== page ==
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Trump, GOP Celebrate Passage of $1.5 Trillion Tax Reform Bill

President Trump stood on the South Lawn of the White House with dozens of Republican lawmakers Wednesday, touting his biggest legislative accomplishment to date: passage of a $1.5 trillion comprehensive tax reform bill, which the GOP successfully muscled through Congress earlier in the day, despite an 11th hour hiccup.

While the bill has been passed, reports cited White House officials as saying Trump might wait until after the New Year to sign the legislation into law in order to delay cuts to Medicare and other programs.

HR1, also known as The Tax Cuts and Jobs Act, passed the Senate on a 51-48 vote Wednesday morning before being sent back to the House for a second vote, where it also passed, 224-201. Lawmakers in the House had to take a second vote after the Senate parliamentarian ruled late Tuesday afternoon that parts of the bill, since removed, violated the reconciliation process.

The tax bill, which lowers the corporate tax rate from 35% to 21% and preserves important tax credits used by the oil and gas industry, received no Democratic support in Congress. Sens. Angus King (I-ME) and Bernie Sanders (I-VT), who caucus with the Democrats, voted no, as did several GOP defectors in the House, most of whom represent states with high tax rates (i.e. California, New Jersey and New York).

"We are making America great again," Trump said to applause, before heaping praise on Senate Majority Leader Mitch McConnell (R-KY) and House Speaker Paul Ryan (R-WI). "Paul Ryan and Mitch, it was a little team. We just got together and we would work very hard, didn't we? It seems like it was a lot of fun. It's always a lot of fun when you win. If you work hard and lose, that's not acceptable."

Trump also lauded Alaska's all-GOP contingent -- Sens. Lisa Murkowski and Dan Sullivan and Rep. Don Young -- for their efforts to get a controversial policy rider attached to the bill that will open a portion of the Arctic National Wildlife Refuge (ANWR), aka the 1002 Area, to oil and gas development. All three attended the White House event.

"A friend of mine called up about ANWR," Trump said. "He's in the office, and he said 'you didn't get ANWR?' And I said, 'tell me about ANWR.' And he said 'we've been trying to get that passed, the whole country, the world. They tried in Ronald Reagan, they tried with the Bushes, they tried with everybody -- they never got ANWR. But we got ANWR in this bill. So we have ANWR, we have mandate, and we have the tax cut and we have the reform."

Murkowski pointed out that Wednesday was also the winter solstice, the shortest day of the year.

"For us in Alaska, we've had some pretty dark days recently," Murkowski said. "But with passage of this tax bill, with passage finally, almost 40 years later, to allow us to open up the 1002 Area, this is a bright day for Alaska. This is a bright day for America. So we thank you for that."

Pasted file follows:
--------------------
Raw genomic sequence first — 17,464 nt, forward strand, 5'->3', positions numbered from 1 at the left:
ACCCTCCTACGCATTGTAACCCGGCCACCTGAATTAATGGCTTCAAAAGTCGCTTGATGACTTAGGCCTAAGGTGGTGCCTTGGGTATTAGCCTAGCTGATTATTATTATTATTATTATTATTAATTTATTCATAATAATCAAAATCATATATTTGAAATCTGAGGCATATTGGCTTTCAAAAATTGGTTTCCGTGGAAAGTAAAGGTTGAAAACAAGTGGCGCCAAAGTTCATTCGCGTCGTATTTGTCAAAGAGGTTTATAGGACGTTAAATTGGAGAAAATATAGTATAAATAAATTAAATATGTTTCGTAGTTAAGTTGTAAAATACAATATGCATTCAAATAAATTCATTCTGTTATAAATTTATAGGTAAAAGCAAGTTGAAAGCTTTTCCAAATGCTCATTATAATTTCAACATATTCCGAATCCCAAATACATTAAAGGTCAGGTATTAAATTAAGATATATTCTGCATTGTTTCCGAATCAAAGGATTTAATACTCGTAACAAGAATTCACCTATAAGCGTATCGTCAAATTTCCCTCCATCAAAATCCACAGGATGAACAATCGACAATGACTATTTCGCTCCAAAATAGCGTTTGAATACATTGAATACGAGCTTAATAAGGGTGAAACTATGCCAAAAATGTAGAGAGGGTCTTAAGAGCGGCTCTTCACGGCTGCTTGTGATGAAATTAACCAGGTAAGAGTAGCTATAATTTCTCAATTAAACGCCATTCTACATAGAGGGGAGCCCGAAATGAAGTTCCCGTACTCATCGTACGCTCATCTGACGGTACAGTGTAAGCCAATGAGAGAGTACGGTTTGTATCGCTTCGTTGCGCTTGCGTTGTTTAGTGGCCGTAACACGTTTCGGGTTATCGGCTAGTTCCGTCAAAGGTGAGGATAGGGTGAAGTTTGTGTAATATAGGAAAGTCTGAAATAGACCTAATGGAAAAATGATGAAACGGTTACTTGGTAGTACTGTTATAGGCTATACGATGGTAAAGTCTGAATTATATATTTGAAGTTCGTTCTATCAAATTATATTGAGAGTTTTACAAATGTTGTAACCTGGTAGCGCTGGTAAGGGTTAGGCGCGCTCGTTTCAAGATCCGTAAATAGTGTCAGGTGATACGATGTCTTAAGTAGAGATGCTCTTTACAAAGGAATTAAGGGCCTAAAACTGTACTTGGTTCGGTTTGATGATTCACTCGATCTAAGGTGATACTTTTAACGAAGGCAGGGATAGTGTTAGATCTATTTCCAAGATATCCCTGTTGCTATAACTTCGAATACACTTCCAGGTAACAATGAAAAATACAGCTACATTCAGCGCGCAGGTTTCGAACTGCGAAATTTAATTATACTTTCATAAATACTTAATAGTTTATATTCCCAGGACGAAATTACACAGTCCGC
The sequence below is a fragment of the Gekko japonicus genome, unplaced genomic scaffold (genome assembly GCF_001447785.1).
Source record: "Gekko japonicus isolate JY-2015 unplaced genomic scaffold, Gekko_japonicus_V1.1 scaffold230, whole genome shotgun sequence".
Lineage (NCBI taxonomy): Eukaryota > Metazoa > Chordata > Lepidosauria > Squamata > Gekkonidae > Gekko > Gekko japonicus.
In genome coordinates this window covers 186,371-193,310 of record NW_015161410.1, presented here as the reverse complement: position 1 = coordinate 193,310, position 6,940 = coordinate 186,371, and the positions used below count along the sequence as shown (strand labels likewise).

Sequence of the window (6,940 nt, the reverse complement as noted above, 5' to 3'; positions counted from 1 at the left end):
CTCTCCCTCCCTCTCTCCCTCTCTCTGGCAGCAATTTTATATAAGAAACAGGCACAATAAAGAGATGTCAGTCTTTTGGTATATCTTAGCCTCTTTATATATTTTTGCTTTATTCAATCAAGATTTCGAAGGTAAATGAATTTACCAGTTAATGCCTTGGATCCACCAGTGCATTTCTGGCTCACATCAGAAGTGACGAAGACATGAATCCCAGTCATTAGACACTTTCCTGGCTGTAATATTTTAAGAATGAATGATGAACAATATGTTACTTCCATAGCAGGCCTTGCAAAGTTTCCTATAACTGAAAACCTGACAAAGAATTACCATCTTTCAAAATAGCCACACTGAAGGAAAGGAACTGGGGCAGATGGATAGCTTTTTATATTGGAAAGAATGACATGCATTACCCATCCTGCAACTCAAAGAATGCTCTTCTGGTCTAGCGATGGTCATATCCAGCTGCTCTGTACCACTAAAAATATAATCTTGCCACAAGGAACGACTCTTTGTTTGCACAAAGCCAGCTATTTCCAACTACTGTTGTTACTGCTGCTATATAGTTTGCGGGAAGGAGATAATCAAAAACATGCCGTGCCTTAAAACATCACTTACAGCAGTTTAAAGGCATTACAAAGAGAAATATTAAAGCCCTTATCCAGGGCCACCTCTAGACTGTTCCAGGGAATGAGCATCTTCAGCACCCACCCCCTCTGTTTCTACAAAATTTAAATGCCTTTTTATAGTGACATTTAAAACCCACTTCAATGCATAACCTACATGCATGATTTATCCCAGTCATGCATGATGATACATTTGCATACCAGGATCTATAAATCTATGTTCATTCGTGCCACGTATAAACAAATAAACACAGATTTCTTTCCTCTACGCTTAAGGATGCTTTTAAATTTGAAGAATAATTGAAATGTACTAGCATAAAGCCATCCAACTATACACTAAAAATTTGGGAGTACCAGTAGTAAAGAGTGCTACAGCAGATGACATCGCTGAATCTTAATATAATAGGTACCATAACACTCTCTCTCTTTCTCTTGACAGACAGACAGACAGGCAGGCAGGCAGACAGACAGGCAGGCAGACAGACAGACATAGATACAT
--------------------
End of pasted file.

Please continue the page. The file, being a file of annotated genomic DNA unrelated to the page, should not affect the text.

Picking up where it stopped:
HR1 preserves tax credits for enhanced oil recovery (EOR) and production from marginal oil and gas wells, plus deductions for intangible drilling costs, aka IDCs, and the passive loss exception. The bill eliminates the Corporate Alternative Minimum Tax, while agreeing to allow corporations to continue to take an Alternative Minimum Tax (AMT) credit to offset the regular tax liability for any taxable year.

HR1 also calls for temporarily increasing the annual limitation on offshore revenue sharing under the Gulf of Mexico Energy Security Act (GOMESA). Currently, GOMESA has a $500 million annual limit on distributed qualified Outer Continental Shelf revenues from FY2016 through FY2055, but under the tax reform bill the limit would be raised to $650 million for FY2020-2021.

Reaction

The oil and gas industry reacted positively to the news.

"We're pleased to see the final bill includes pro-growth measures that support the unique nature of our businesses, while allowing producers to continue investing billions of dollars back into American energy and the U.S. economy," said Barry Russell, CEO of the Independent Petroleum Association of America.

"Meaningful tax policies like strong cost-recovery provisions, full expensing of capital expenditures, repeal of the corporate AMT, and lower corporate rates will help our member companies reinvest into new production and innovative technologies that will keep American energy affordable for U.S. consumers and create opportunities for the U.S. workforce."

Dave McCurdy, CEO of the American Gas Association, added that "natural gas utilities are capital intensive industries and the Tax Cuts and Jobs Act supports the unique nature of the long-term investments that are at the heart of the safe and reliable service that our members provide.

"Long-term investments in energy infrastructure, including natural gas distribution systems, strengthen our economy, make the country more attractive for corporate investment and create jobs."

But environmental groups and Democrats derided the tax bill as a GOP giveaway to corporations and the rich.

"Every Senate and House Republican who voted for this bill is now on record backing massive tax cuts for corporations and the richest Americans that will result in devastating cuts to programs that protect the health and safety of all people in our country," said Sierra Club Executive Director Michael Brune. "This is a truly awful piece of legislation, but it can't stop the work of environmental advocates to protect the air we breathe, the water we drink and the places we play."

Senate Minority Leader Chuck Schumer (D-NY) was even more blunt.

"This tax bill will be an anchor around the ankles of every Republican," Schumer said Tuesday. "If they haven't learned it yet, they are going to learn it next November. Republicans will rue the day they passed this bill and the American people will never let them forget it."

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